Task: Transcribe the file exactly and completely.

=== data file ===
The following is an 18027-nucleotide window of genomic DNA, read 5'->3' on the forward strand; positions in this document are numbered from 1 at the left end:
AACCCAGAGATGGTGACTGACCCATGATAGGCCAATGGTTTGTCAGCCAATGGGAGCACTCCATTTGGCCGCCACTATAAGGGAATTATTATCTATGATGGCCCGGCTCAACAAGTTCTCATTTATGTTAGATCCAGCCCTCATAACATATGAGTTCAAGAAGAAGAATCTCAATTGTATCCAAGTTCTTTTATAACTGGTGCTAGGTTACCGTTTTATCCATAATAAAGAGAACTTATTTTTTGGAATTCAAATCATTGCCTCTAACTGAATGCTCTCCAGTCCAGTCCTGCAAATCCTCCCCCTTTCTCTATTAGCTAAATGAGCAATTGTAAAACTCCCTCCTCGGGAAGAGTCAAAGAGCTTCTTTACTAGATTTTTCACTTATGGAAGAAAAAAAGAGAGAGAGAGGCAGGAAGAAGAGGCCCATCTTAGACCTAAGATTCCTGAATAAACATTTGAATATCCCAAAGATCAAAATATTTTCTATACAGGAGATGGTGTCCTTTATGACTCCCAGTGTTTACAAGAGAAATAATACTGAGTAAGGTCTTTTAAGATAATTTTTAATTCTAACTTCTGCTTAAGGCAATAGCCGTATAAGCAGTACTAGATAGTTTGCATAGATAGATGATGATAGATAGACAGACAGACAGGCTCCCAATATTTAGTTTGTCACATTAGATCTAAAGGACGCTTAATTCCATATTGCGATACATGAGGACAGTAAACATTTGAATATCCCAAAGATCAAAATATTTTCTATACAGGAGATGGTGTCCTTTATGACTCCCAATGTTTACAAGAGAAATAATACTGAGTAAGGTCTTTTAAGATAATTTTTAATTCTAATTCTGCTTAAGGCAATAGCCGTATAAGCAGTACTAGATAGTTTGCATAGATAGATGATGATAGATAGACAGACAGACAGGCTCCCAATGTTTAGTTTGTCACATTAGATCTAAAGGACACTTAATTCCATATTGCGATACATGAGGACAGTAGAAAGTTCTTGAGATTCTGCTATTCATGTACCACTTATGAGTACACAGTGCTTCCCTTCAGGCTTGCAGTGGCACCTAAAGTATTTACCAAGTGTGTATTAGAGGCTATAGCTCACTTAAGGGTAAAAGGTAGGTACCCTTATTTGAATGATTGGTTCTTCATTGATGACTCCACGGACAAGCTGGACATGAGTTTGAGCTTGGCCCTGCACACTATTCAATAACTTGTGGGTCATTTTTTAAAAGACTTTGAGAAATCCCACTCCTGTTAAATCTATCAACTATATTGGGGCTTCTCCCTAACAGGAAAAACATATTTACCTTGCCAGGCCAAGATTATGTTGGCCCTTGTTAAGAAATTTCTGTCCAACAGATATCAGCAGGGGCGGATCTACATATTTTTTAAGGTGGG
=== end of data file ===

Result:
The following is an 18027-nucleotide window of genomic DNA, read 5'->3' on the forward strand; positions in this document are numbered from 1 at the left end:
AACCCAGAGATGGTGACTGACCCATGATAGGCCAATGGTTTGTCAGCCAATGGGAGCACTCCATTTGGCCGCCACTATAAGGGAATTATTATCTATGATGGCCCGGCTCAACAAGTTCTCATTTATGTTAGATCCAGCCCTCATAACATATGAGTTCAAGAAGAAGAATCTCAATTGTATCCAAGTTCTTTTATAACTGGTGCTAGGTTACCGTTTTATCCATAATAAAGAGAACTTATTTTTTGGAATTCAAATCATTGCCTCTAACTGAATGCTCTCCAGTCCAGTCCTGCAAATCCTCCCCCTTTCTCTATTAGCTAAATGAGCAATTGTAAAACTCCCTCCTCGGGAAGAGTCAAAGAGCTTCTTTACTAGATTTTTCACTTATGGAAGAAAAAAAGAGAGAGAGAGGCAGGAAGAAGAGGCCCATCTTAGACCTAAGATTCCTGAATAAACATTTGAATATCCCAAAGATCAAAATATTTTCTATACAGGAGATGGTGTCCTTTATGACTCCCAGTGTTTACAAGAGAAATAATACTGAGTAAGGTCTTTTAAGATAATTTTTAATTCTAACTTCTGCTTAAGGCAATAGCCGTATAAGCAGTACTAGATAGTTTGCATAGATAGATGATGATAGATAGACAGACAGACAGGCTCCCAATATTTAGTTTGTCACATTAGATCTAAAGGACGCTTAATTCCATATTGCGATACATGAGGACAGTAAACATTTGAATATCCCAAAGATCAAAATATTTTCTATACAGGAGATGGTGTCCTTTATGACTCCCAATGTTTACAAGAGAAATAATACTGAGTAAGGTCTTTTAAGATAATTTTTAATTCTAATTCTGCTTAAGGCAATAGCCGTATAAGCAGTACTAGATAGTTTGCATAGATAGATGATGATAGATAGACAGACAGACAGGCTCCCAATGTTTAGTTTGTCACATTAGATCTAAAGGACACTTAATTCCATATTGCGATACATGAGGACAGTAGAAAGTTCTTGAGATTCTGCTATTCATGTACCACTTATGAGTACACAGTGCTTCCCTTCAGGCTTGCAGTGGCACCTAAAGTATTTACCAAGTGTGTATTAGAGGCTATAGCTCACTTAAGGGTAAAAGGTAGGTACCCTTATTTGAATGATTGGTTCTTCATTGATGACTCCACGGACAAGCTGGACATGAGTTTGAGCTTGGCCCTGCACACTATTCAATAACTTGTGGGTCATTTTTTAAAAGACTTTGAGAAATCCCACTCCTGTTAAATCTATCAACTATATTGGGGCTTCTCCCTAACAGGAAAAACATATTTACCTTGCCAGGCCAAGATTATGTTGGCCCTTGTTAAGAAATTTCTGTCCAACAGATATCAGCAGGGGCGGATCTACATATTTTTTAAGGTGGG